Commercializing the Landscape

When an Apple Store wanted to move into the Georgetown neighborhood in D.C., the Design Review Board pushed for a more fitting facade. After a backlash from residents eager for an Apple, the trademark building went in. Is Georgetown better off?
November 28, 2010, 9am PST | Tim Halbur
Share Tweet LinkedIn Email Comments

Edward T. McMahon, a senior resident fellow at the Urban Land Institute, thinks not. He says that the Apple Store is an example of a pervasive sameness of the landscape that is erasing the differences between American cities and towns:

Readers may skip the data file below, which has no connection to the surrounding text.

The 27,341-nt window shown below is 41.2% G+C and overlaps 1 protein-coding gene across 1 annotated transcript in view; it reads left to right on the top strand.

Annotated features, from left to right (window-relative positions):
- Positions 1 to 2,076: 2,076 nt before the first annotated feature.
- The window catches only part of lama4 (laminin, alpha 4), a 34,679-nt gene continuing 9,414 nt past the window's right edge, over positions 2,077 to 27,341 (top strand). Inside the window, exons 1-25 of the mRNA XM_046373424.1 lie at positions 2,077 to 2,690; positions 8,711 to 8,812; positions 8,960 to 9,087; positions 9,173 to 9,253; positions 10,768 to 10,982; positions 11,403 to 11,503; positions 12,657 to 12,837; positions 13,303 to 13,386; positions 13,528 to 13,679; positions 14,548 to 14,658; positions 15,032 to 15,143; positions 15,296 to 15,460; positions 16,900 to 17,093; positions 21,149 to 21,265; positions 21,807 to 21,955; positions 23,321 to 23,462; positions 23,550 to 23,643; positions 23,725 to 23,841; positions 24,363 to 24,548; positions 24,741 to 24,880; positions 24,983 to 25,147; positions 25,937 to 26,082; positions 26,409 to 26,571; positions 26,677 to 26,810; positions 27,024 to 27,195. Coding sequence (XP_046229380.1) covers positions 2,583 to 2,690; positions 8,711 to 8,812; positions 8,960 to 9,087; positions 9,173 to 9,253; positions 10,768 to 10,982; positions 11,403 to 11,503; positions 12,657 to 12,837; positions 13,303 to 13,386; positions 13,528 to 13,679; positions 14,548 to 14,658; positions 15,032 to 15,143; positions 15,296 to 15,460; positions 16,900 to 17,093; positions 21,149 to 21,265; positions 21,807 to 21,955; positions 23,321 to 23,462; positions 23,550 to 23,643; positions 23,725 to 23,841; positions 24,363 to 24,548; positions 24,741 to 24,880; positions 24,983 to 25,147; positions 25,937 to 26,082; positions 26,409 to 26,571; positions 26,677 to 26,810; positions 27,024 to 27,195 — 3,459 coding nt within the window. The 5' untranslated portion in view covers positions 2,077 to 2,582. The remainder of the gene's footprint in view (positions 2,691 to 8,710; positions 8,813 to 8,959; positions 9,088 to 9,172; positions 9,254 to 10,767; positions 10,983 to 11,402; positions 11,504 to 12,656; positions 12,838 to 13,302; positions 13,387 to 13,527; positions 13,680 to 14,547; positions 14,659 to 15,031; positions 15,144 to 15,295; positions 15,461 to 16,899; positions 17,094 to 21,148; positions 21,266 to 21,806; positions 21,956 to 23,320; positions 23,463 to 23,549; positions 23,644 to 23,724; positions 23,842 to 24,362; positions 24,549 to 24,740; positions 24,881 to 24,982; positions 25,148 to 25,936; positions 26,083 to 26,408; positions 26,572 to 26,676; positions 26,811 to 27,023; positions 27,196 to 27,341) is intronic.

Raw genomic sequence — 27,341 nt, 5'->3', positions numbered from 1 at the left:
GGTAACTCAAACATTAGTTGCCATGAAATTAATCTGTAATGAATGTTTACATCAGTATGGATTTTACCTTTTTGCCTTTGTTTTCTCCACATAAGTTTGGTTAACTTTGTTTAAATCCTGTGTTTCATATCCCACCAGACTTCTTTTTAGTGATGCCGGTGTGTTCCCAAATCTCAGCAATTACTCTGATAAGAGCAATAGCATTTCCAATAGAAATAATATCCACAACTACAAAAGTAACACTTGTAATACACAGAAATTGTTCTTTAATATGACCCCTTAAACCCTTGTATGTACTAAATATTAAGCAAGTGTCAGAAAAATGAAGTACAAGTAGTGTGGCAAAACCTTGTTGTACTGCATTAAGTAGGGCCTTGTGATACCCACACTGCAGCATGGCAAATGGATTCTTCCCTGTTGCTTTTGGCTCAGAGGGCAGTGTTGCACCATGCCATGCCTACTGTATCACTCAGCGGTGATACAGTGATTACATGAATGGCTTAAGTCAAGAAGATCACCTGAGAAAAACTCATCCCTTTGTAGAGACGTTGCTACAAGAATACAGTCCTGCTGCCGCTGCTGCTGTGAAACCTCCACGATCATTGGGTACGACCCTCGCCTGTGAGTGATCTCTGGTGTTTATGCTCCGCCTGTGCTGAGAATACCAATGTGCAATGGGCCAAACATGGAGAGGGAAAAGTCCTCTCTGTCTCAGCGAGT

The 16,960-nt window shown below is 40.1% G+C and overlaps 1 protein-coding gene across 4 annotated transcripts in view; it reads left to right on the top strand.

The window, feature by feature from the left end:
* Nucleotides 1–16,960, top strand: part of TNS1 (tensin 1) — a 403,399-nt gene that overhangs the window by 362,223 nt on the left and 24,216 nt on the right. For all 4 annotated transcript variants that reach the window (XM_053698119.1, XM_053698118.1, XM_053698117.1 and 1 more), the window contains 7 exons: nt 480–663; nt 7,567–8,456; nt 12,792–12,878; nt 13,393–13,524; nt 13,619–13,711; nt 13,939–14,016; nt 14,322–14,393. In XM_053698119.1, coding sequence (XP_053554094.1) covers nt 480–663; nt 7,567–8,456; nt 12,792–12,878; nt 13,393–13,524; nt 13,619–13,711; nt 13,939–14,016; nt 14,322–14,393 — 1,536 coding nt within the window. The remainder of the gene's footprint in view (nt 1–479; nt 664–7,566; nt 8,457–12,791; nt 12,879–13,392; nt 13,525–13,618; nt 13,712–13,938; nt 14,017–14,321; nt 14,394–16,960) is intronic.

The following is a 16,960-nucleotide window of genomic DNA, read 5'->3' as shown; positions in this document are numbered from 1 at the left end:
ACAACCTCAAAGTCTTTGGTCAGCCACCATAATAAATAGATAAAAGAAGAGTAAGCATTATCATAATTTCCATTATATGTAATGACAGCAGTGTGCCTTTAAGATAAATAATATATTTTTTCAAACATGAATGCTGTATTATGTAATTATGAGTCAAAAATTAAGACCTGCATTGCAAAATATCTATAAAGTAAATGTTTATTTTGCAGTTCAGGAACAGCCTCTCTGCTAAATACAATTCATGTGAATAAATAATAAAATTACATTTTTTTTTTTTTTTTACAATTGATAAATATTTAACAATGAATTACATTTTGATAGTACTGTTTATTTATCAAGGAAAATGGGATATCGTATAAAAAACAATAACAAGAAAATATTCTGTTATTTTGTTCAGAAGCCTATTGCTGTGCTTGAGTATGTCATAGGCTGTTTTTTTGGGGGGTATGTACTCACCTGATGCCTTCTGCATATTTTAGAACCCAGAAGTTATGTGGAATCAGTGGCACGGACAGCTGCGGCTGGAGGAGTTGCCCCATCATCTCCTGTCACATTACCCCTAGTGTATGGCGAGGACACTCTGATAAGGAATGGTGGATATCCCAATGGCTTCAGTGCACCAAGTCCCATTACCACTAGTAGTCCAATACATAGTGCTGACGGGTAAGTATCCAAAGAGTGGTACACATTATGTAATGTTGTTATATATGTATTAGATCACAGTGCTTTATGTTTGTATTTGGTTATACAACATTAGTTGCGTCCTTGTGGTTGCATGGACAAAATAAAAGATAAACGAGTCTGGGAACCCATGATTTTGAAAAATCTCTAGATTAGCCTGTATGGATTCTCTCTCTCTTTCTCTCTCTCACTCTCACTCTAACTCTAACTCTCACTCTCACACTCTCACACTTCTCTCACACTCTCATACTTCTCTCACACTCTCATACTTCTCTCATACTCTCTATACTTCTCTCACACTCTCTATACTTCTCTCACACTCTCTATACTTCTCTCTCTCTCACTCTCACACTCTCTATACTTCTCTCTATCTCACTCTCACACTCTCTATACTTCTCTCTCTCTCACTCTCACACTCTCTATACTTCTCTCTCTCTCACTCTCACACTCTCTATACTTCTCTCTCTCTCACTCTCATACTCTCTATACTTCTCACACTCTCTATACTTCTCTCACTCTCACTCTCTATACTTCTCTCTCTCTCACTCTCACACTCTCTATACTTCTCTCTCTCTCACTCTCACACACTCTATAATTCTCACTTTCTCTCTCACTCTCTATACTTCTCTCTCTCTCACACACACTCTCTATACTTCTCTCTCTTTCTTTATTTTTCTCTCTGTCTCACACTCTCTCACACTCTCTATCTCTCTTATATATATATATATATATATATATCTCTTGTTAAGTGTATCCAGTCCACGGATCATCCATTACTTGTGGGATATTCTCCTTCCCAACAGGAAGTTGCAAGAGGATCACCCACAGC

"Over the past 40 years America's commercial landscape has progressed from unique to uniform, from the stylized to the standardized."

"To foster a sense of place, communities must plan for built environments and settlement patterns that are uplifting and memorable -- and that create a special feeling of belonging and stewardship by residents."

Full Story:
Published on Saturday, November 27, 2010 in Planning Commissioners Journal
Share Tweet LinkedIn Email